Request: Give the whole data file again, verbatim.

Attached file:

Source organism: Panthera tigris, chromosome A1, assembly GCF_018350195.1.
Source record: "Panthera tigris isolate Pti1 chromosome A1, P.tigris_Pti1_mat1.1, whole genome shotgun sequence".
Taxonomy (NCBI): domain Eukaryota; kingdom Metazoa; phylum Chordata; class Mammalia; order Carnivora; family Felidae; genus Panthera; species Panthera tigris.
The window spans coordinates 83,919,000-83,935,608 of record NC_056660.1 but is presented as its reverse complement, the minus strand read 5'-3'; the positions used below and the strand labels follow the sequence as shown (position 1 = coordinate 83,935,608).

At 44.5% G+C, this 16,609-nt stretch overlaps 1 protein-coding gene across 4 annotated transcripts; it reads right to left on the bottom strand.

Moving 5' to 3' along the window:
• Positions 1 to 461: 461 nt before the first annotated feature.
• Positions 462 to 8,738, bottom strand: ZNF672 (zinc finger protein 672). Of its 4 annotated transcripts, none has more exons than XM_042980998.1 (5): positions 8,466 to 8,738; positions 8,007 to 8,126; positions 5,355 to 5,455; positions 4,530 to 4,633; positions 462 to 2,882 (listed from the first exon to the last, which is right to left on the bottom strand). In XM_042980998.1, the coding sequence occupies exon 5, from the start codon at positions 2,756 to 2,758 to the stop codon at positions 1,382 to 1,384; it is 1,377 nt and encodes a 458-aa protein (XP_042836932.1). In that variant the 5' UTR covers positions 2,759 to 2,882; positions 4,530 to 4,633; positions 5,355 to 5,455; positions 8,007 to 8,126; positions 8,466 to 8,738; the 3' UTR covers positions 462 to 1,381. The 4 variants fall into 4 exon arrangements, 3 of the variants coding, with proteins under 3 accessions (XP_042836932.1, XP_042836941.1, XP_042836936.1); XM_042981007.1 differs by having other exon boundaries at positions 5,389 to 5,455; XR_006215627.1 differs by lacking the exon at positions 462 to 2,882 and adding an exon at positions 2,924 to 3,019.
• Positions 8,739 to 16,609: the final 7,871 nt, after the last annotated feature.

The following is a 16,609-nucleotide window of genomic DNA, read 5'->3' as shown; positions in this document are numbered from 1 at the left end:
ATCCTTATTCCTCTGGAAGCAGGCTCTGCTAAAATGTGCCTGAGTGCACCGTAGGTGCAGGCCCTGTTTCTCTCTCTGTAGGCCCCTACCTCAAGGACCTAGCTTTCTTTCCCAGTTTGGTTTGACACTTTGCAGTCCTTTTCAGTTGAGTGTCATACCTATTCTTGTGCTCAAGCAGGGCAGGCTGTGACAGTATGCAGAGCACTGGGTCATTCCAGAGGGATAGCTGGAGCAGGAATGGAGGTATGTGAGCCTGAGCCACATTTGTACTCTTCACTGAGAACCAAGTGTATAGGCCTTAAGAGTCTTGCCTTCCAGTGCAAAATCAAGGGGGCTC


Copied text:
Source organism: Panthera tigris, chromosome A1, assembly GCF_018350195.1.
Source record: "Panthera tigris isolate Pti1 chromosome A1, P.tigris_Pti1_mat1.1, whole genome shotgun sequence".
Taxonomy (NCBI): domain Eukaryota; kingdom Metazoa; phylum Chordata; class Mammalia; order Carnivora; family Felidae; genus Panthera; species Panthera tigris.
The window spans coordinates 83,919,000-83,935,608 of record NC_056660.1 but is presented as its reverse complement, the minus strand read 5'-3'; the positions used below and the strand labels follow the sequence as shown (position 1 = coordinate 83,935,608).

At 44.5% G+C, this 16,609-nt stretch overlaps 1 protein-coding gene across 4 annotated transcripts; it reads right to left on the bottom strand.

Moving 5' to 3' along the window:
• Positions 1 to 461: 461 nt before the first annotated feature.
• Positions 462 to 8,738, bottom strand: ZNF672 (zinc finger protein 672). Of its 4 annotated transcripts, none has more exons than XM_042980998.1 (5): positions 8,466 to 8,738; positions 8,007 to 8,126; positions 5,355 to 5,455; positions 4,530 to 4,633; positions 462 to 2,882 (listed from the first exon to the last, which is right to left on the bottom strand). In XM_042980998.1, the coding sequence occupies exon 5, from the start codon at positions 2,756 to 2,758 to the stop codon at positions 1,382 to 1,384; it is 1,377 nt and encodes a 458-aa protein (XP_042836932.1). In that variant the 5' UTR covers positions 2,759 to 2,882; positions 4,530 to 4,633; positions 5,355 to 5,455; positions 8,007 to 8,126; positions 8,466 to 8,738; the 3' UTR covers positions 462 to 1,381. The 4 variants fall into 4 exon arrangements, 3 of the variants coding, with proteins under 3 accessions (XP_042836932.1, XP_042836941.1, XP_042836936.1); XM_042981007.1 differs by having other exon boundaries at positions 5,389 to 5,455; XR_006215627.1 differs by lacking the exon at positions 462 to 2,882 and adding an exon at positions 2,924 to 3,019.
• Positions 8,739 to 16,609: the final 7,871 nt, after the last annotated feature.

The following is a 16,609-nucleotide window of genomic DNA, read 5'->3' as shown; positions in this document are numbered from 1 at the left end:
ATCCTTATTCCTCTGGAAGCAGGCTCTGCTAAAATGTGCCTGAGTGCACCGTAGGTGCAGGCCCTGTTTCTCTCTCTGTAGGCCCCTACCTCAAGGACCTAGCTTTCTTTCCCAGTTTGGTTTGACACTTTGCAGTCCTTTTCAGTTGAGTGTCATACCTATTCTTGTGCTCAAGCAGGGCAGGCTGTGACAGTATGCAGAGCACTGGGTCATTCCAGAGGGATAGCTGGAGCAGGAATGGAGGTATGTGAGCCTGAGCCACATTTGTACTCTTCACTGAGAACCAAGTGTATAGGCCTTAAGAGTCTTGCCTTCCAGTGCAAAATCAAGGGGGCTC